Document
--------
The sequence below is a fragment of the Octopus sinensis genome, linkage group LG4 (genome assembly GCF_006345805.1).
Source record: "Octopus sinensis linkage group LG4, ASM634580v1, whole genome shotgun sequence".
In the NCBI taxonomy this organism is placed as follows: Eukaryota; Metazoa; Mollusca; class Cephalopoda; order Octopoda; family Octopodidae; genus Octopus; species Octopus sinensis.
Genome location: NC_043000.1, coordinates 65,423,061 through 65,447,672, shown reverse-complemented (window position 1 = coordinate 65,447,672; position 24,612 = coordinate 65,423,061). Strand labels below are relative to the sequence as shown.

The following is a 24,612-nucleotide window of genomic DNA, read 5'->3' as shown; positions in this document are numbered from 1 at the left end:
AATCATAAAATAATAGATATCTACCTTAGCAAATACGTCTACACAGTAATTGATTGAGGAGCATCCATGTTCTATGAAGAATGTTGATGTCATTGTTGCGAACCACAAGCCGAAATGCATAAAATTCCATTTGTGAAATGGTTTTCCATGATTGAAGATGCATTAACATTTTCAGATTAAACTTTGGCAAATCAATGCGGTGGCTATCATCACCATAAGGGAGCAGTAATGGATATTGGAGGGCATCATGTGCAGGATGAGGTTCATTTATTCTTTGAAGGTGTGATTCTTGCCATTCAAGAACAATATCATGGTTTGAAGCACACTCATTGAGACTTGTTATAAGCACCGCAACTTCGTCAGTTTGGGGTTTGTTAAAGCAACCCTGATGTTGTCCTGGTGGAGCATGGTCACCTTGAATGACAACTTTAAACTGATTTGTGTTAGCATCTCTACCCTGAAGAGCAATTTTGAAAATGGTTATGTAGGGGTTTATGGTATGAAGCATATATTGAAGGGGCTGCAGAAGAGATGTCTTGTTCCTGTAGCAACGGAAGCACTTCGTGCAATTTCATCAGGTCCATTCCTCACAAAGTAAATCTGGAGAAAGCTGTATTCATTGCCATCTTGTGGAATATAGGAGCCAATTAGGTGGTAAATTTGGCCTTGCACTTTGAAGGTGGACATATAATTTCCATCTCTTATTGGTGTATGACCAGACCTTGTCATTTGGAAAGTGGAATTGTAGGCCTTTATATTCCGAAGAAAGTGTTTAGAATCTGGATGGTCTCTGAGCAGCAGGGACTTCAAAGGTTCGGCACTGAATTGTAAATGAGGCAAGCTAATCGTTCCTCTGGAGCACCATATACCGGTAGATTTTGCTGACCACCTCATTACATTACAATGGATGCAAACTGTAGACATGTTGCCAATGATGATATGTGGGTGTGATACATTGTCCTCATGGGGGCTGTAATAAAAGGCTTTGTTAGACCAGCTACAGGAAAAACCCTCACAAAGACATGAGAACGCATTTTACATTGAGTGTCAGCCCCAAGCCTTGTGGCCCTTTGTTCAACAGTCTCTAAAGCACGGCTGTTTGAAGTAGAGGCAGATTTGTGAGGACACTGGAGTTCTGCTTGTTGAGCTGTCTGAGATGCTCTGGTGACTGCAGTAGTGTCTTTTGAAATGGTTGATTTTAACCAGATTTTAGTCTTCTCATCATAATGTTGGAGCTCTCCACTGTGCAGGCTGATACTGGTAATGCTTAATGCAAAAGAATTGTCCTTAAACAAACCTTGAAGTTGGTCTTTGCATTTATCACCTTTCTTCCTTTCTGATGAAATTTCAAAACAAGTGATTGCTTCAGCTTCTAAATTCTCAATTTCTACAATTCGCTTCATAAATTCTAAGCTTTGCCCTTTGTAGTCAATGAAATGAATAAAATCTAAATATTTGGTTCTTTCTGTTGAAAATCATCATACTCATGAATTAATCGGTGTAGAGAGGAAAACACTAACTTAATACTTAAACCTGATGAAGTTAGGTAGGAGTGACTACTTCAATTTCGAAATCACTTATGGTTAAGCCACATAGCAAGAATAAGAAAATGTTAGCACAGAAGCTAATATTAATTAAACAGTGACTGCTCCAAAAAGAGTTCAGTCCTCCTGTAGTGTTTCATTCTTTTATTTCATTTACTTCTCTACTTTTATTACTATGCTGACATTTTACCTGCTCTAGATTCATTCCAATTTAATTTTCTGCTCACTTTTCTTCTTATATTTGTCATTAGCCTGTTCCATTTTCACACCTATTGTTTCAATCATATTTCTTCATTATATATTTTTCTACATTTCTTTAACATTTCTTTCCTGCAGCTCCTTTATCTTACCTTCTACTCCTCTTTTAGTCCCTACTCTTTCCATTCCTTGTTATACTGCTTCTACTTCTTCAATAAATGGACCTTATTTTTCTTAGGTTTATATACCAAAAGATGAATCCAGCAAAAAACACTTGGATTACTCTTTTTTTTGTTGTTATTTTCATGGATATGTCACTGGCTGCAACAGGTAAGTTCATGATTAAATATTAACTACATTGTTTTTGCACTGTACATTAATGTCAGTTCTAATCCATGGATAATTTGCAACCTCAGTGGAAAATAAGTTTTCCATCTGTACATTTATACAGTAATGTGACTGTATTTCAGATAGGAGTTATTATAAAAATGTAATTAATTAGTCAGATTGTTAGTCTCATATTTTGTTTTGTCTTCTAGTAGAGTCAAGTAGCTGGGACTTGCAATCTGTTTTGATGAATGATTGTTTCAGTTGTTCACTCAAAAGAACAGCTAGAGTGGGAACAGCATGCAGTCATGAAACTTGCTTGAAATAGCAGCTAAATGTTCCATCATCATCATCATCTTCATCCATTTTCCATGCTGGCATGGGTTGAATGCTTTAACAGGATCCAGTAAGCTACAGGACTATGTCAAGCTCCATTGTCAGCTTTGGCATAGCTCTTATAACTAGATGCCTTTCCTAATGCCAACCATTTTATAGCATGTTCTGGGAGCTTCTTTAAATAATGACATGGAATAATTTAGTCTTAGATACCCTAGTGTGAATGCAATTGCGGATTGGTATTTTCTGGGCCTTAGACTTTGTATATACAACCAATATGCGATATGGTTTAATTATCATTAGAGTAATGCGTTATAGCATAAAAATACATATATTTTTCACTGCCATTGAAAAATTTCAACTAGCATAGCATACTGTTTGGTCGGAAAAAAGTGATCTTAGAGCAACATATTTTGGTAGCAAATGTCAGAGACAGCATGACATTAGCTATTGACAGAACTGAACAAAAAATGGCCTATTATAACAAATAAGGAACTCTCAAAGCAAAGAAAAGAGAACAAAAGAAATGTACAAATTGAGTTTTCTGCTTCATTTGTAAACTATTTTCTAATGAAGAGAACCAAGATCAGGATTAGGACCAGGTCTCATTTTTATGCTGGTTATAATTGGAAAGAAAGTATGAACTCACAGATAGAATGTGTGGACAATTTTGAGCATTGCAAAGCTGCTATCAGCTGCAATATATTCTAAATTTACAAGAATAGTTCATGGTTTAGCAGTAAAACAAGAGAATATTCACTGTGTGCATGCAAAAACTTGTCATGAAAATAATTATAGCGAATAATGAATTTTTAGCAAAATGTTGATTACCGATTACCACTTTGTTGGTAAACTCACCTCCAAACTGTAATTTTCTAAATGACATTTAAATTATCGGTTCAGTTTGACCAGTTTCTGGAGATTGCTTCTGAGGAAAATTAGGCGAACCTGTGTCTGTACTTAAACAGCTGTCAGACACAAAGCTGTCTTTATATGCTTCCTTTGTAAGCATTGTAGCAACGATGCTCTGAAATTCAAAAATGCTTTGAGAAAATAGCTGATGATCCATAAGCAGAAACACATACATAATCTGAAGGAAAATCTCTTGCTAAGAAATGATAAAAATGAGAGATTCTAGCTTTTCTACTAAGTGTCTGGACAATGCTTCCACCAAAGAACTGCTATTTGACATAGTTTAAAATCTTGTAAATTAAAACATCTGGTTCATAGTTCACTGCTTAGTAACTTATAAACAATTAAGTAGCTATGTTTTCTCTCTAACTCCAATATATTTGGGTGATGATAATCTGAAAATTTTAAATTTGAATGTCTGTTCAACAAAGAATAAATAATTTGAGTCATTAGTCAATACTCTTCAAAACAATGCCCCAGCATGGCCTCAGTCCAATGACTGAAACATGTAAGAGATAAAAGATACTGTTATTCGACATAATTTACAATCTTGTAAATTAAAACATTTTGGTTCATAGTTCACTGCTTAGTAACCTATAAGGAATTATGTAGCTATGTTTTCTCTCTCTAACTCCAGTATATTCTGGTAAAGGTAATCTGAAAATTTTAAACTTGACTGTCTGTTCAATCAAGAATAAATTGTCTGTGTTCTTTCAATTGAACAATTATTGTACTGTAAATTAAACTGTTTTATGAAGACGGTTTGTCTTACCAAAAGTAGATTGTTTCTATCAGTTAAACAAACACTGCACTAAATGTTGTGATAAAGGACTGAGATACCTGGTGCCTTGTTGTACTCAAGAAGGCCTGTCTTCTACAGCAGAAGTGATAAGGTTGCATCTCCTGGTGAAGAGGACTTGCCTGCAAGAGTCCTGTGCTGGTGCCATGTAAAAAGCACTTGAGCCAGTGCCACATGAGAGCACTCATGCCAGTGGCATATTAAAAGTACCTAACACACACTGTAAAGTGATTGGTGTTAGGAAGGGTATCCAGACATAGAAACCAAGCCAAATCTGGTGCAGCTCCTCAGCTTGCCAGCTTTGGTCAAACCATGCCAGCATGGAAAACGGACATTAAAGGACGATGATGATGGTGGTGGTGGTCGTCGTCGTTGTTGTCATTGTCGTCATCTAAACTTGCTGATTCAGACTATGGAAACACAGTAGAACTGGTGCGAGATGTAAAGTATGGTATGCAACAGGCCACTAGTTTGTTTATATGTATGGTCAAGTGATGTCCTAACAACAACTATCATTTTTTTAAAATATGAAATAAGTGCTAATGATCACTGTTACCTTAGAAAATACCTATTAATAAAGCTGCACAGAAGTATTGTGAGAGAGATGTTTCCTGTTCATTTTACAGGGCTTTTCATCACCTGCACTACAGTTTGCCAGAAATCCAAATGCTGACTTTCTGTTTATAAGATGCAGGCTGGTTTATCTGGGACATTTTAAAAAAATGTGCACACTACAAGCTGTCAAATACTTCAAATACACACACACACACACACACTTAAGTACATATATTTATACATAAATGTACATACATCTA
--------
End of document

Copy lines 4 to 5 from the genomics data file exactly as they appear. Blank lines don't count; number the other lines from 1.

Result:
Genome location: NC_043000.1, coordinates 65,423,061 through 65,447,672, shown reverse-complemented (window position 1 = coordinate 65,447,672; position 24,612 = coordinate 65,423,061). Strand labels below are relative to the sequence as shown.

The following is a 24,612-nucleotide window of genomic DNA, read 5'->3' as shown; positions in this document are numbered from 1 at the left end: